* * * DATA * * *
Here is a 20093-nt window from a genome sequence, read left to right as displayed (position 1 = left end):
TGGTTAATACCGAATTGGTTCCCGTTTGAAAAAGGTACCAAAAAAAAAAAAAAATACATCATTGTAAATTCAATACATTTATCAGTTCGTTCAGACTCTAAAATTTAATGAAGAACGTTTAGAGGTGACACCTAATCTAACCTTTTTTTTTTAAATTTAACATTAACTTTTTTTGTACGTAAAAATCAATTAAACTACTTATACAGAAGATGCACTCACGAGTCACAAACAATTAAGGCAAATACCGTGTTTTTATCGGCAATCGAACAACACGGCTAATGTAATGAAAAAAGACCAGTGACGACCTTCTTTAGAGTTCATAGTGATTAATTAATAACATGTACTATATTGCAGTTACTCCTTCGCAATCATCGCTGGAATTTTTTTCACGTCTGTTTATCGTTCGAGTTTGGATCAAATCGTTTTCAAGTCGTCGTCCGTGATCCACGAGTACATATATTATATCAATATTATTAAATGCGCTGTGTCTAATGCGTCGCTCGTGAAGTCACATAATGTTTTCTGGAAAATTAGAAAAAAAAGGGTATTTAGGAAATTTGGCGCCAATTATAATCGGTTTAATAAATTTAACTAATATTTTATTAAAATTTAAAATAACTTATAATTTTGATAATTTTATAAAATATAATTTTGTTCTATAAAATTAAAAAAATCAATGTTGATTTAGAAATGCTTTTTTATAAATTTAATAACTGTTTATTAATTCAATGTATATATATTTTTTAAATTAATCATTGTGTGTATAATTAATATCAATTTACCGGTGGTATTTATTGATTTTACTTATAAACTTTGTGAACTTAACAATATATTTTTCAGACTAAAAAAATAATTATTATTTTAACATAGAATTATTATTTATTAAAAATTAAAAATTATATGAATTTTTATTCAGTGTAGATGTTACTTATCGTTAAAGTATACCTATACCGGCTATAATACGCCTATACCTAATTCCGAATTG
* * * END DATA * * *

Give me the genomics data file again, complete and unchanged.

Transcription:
Here is a 20093-nt window from a genome sequence, read left to right as displayed (position 1 = left end):
TGGTTAATACCGAATTGGTTCCCGTTTGAAAAAGGTACCAAAAAAAAAAAAAAATACATCATTGTAAATTCAATACATTTATCAGTTCGTTCAGACTCTAAAATTTAATGAAGAACGTTTAGAGGTGACACCTAATCTAACCTTTTTTTTTTAAATTTAACATTAACTTTTTTTGTACGTAAAAATCAATTAAACTACTTATACAGAAGATGCACTCACGAGTCACAAACAATTAAGGCAAATACCGTGTTTTTATCGGCAATCGAACAACACGGCTAATGTAATGAAAAAAGACCAGTGACGACCTTCTTTAGAGTTCATAGTGATTAATTAATAACATGTACTATATTGCAGTTACTCCTTCGCAATCATCGCTGGAATTTTTTTCACGTCTGTTTATCGTTCGAGTTTGGATCAAATCGTTTTCAAGTCGTCGTCCGTGATCCACGAGTACATATATTATATCAATATTATTAAATGCGCTGTGTCTAATGCGTCGCTCGTGAAGTCACATAATGTTTTCTGGAAAATTAGAAAAAAAAGGGTATTTAGGAAATTTGGCGCCAATTATAATCGGTTTAATAAATTTAACTAATATTTTATTAAAATTTAAAATAACTTATAATTTTGATAATTTTATAAAATATAATTTTGTTCTATAAAATTAAAAAAATCAATGTTGATTTAGAAATGCTTTTTTATAAATTTAATAACTGTTTATTAATTCAATGTATATATATTTTTTAAATTAATCATTGTGTGTATAATTAATATCAATTTACCGGTGGTATTTATTGATTTTACTTATAAACTTTGTGAACTTAACAATATATTTTTCAGACTAAAAAAATAATTATTATTTTAACATAGAATTATTATTTATTAAAAATTAAAAATTATATGAATTTTTATTCAGTGTAGATGTTACTTATCGTTAAAGTATACCTATACCGGCTATAATACGCCTATACCTAATTCCGAATTG